May 20, 2012
We were woken up at 3 am by the sound of helicopters above Kinlochleven. This lasted for about an hour, during which it was impossible to sleep. Finally it became quiet, and it was not until we walked over to the Tailrace Inn for breakfast and saw the Search and Rescue squad on the bridge that we realized that something serious had happened. At breakfast we were told by an upset waitress that one of the young men from the town had fallen from the bridge into the fast-flowing river and had drowned. He and his buddies had been drinking in the pub during the evening while watching the soccer final.
After our breakfast we headed back to our little house to finish packing, then we set off on the final leg of the West Highland Way. Our route started by following the road through Kinlochleven, then veered off onto a forest path which rose steeply up the hillside before it joined a forestry track. High up on the hillside the views over Loch Leven, the town, and the large water pipes coming down the hillside were quite good. The weather was sunny and warm for a change, so whenever a breeze came up it was welcome.
As usual there were numerous groups of walkers starting up the hill, all going at various speeds. Today there were also a few mountain bikers; we hadn’t seen any of those since the first day. Our route for much of the morning was the old military road which undulated through the wild valley. It was rather rocky in places, so you needed to pay attention to your foot placement, but generally the going was good. The hillsides were covered with heather, but there weren’t many smaller wildflowers to be seen except in the wetter areas. As usual there were sheep and lambs sporadically in groups along the way.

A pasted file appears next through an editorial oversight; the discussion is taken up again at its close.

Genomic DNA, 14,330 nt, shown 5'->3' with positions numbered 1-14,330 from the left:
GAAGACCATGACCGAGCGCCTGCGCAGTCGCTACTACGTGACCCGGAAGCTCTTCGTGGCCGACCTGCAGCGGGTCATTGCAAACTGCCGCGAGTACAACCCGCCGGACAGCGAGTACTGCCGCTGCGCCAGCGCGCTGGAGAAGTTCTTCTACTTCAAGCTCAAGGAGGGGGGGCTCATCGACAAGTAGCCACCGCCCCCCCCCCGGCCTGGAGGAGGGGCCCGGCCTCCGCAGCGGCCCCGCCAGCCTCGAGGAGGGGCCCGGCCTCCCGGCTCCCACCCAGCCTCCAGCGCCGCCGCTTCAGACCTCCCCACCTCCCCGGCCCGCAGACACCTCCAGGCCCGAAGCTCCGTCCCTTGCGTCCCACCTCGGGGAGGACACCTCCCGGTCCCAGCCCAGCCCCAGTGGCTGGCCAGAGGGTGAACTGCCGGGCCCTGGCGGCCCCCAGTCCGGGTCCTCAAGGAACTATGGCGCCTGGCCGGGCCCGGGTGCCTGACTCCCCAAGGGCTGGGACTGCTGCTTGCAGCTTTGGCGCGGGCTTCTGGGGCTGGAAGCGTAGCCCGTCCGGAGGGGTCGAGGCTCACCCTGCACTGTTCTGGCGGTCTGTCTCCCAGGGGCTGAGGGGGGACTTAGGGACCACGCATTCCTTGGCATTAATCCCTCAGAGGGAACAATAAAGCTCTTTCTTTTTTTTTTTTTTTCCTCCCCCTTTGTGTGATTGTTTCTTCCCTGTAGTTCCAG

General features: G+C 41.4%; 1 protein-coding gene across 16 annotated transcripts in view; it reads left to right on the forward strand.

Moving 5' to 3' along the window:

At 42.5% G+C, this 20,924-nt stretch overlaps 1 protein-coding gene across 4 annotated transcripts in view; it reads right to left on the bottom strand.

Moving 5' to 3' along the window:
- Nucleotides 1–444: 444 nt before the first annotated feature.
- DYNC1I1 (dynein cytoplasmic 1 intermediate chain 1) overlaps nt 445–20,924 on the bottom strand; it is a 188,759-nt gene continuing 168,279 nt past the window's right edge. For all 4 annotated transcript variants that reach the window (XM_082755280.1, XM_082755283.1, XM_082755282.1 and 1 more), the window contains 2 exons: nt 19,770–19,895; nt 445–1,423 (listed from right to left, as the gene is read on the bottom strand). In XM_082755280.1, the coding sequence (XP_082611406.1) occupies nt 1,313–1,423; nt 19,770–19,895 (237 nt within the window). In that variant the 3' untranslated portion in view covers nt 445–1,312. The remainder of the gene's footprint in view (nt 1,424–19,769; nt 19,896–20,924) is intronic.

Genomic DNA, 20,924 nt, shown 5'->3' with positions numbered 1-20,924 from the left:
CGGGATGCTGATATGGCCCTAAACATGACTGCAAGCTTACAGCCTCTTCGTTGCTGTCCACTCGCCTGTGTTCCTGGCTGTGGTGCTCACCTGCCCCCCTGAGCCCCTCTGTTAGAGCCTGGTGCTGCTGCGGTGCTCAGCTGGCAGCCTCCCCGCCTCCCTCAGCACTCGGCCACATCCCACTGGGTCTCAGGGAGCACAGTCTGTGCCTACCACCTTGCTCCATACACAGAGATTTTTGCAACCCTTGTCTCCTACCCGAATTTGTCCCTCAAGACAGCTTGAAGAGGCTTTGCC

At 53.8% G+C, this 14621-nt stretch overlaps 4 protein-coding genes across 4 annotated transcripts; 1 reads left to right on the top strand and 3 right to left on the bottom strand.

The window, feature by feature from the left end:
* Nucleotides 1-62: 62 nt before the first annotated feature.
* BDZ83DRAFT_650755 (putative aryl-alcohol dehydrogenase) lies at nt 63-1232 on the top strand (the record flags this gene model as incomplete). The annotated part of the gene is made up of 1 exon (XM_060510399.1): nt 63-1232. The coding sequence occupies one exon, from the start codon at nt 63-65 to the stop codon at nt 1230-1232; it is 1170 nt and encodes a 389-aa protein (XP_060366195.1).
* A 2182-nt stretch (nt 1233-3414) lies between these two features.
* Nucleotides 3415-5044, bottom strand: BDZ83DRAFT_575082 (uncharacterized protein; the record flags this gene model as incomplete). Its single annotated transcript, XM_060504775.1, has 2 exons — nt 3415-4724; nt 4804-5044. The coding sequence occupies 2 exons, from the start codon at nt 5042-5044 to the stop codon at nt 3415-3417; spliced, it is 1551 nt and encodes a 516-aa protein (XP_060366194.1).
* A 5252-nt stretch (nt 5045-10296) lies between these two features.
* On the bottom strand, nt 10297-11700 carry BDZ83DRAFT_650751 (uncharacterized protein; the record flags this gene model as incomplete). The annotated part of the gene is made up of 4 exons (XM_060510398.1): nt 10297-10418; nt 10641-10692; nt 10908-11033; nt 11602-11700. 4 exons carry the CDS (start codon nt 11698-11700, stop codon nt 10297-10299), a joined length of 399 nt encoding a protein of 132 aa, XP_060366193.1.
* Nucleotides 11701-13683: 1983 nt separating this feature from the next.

All in all the area was quite desolate, with only a few buildings which were in ruins. We stopped for lunch around 1 pm and then carried on. The military track kept going and going and we definitely had no need for a map or guidebook along this section. At one point we had to walk through a large clear-cut area, which was very unpleasant. We were glad to see some trees again, but that didn’t last too long. We were very glad when we met another couple similar in age to us, who we chatted with as we walked down the logging road towards Fort William. Finally we got down to the paved road in the valley and followed it into the town, a very anticlimactic end to the trail.
We had our photos taken at the roundabout and then set off to find the Bank Street Lodge, our home for the next three nights. The views of Ben Nevis had been spectacular during the later part of the afternoon, so we decided to make the steep climb tomorrow, weather permitting. Once checked into our room, we had a cup of tea and then showers. This lodge had a laundry service, so we gathered all of our dirty clothes and took them down to the reception desk. For £4 we had all our clothes washed and dried, which was far better then the usual method of wash in the sink, dry on the radiator.
We had one last task to do, which was to get the final stamp in the passport and our certificate of completion. We did this at the Grog and Gruel pub, where we also decided to have dinner. Keeping up with tradition we had fish and chips. They were good fish and chips, but not nearly as good as the ones we had had at the end of the Hadrian’s Wall walk.
After leaving the pub we walked along the waterfront to the old fort before heading back to our room to finish up journals and check e-mails. Sleeping tonight should be quieter, except maybe for the woodpigeon cooing from its perch just above our window.